Opinion

Israel Hayom

The limitations of diplomacy

In its current iteration, Hezbollah cannot function outside the Lebanese system in which it exists and without the government institutions from which it draws its power.

Hassan Nasrallah, leader of the Lebanese terror group Hezbollah, makes a rare public appearance in a suburb of Beirut in July 2008. Credit: Ferran Queved/Flash90.
Hassan Nasrallah, leader of the Lebanese terror group Hezbollah, makes a rare public appearance in a suburb of Beirut in July 2008. Credit: Ferran Queved/Flash90.
Eyal Zisser
Eyal Zisser is a lecturer in the Middle East History Department at Tel Aviv University.

Bolstered by its success uncovering Hezbollah’s terror tunnels on the northern border, Israel now wants to leverage the the Israel Defense Forces’ operational and intelligence coup by conveying it to the diplomatic arena.

This week, the U.N. Security Council will discuss Israel’s complaint that Hezbollah violated its sovereignty. It is hard to believe that the council will pass a resolution condemning Hezbollah or calling for action against it. At most, the member states will express concern over the rising tensions and call on both sides to show restraint.

After all, any connection between the Security Council and the United Nations to peace and security is purely coincidental. Case in point: The U.N. peacekeeping force in southern Lebanon, UNIFIL, did not lift a finger to prevent Hezbollah from digging its tunnels and is generally apathetic to the terrorist organization’s deployment along the Israeli border.

Meanwhile, Israel has also turned to Russia—the new responsible adult in the neighborhood—and even sent a senior military delegation to Moscow last week to debrief the Russians on the operation to eliminate the tunnels. It is safe to assume that the Russians were not taken by surprise.

The Russians, unlike the Americans, do not harbor any illusions about the players in the region. However, the Russians have their own interests, which necessitate their embrace of Iran and Hezbollah. Perhaps the Russians will pressure Hezbollah not to provoke Israel, so as not to jeopardize their gains in Syria, but they will continue viewing Hezbollah as a legitimate actor whose existence in Lebanon must accepted as an absolute fact.

The United States, which was quick to condemn Hezbollah publicly, also poured cold water over Israel’s efforts to amplify pressure on Hezbollah by refusing to impose additional sanctions on Lebanon. The Americans believe that a distinction must be made between Lebanon and Hezbollah, and that the moderate foundations of Lebanese society should continue to be strengthened in the hope that one day, which will likely never come, these forces will gather the courage to rise up against Hezbollah.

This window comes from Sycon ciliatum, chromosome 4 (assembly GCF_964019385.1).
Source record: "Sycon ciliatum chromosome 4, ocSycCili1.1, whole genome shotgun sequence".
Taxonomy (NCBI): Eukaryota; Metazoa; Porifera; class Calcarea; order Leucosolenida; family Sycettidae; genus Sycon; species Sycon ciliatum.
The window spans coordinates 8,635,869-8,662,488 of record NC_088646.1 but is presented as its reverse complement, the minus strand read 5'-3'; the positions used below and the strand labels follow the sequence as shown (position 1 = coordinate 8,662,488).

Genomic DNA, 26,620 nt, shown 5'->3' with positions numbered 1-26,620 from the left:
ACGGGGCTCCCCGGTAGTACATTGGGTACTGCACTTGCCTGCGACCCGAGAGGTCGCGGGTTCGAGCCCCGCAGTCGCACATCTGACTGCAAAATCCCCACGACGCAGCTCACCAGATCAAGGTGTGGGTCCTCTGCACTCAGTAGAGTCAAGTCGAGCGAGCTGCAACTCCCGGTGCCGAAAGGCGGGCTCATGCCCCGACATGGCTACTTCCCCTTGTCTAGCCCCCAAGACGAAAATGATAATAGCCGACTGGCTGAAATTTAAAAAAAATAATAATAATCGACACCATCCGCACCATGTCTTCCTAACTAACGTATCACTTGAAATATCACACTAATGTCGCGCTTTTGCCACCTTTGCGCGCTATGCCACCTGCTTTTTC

The United States insists on continuing to arm the Lebanese army, while rejecting Israel’s claim that Hezbollah has access to its weapons. As a reminder, during the Second Lebanon War in 2006, America pressured the Israeli government to spare Lebanese government institutions and focus solely on hitting Hezbollah targets. By doing so, Washington prevented Israel from possibly altering perceptions of that war.

The truth is that Lebanon and Hezbollah are not one and the same. The majority of people in Lebanon, and many Shi’ites as well, oppose the organization, feel threatened by it, and wish someone would do the dirty work for them and pummel it. They mainly hope someone will wipe out Hezbollah’s military power, which first and foremost, beyond Israel, poses a threat to Lebanon itself.

However, Hezbollah’s detractors in Lebanon are irrelevant. Due to its military clout, the organization can force its views and decisions on any national matter, certainly on the ongoing construction of its military capabilities against Israel. The fact is that no one in Lebanon—neither in the government nor in the army—is asked their opinion on whether to dig tunnels and risk a possible clash with Israel.

Finally, beyond everything mentioned above, Hezbollah and the country of Lebanon are symbiotic. In its current iteration, Hezbollah cannot function outside the Lebanese system in which it exists and without the government institutions from which it draws its power. It is not for nothing that the organization has worked to assimilate within the political system and join the Lebanese government as a coalition member. This is the only way it has been able to advocate for the Shiites, who in turn mostly support Hezbollah because they want it to continue fighting for their political interests in the Lebanese system. A weak Lebanon means a weakened Hezbollah, an organization with fewer capabilities and resources, and with credibility problems among the country’s Shi’ite population.

Anyone desiring stability in the region must focus the pressure on the government in Beirut. It will not be enough to neutralize the threat posed by Hezbollah, but it will help to weaken and deter it.

Eyal Zisser is a lecturer in the Middle East History Department at Tel Aviv University.

The opinions and facts presented in this article are those of the author, and neither JNS nor its partners assume any responsibility for them.
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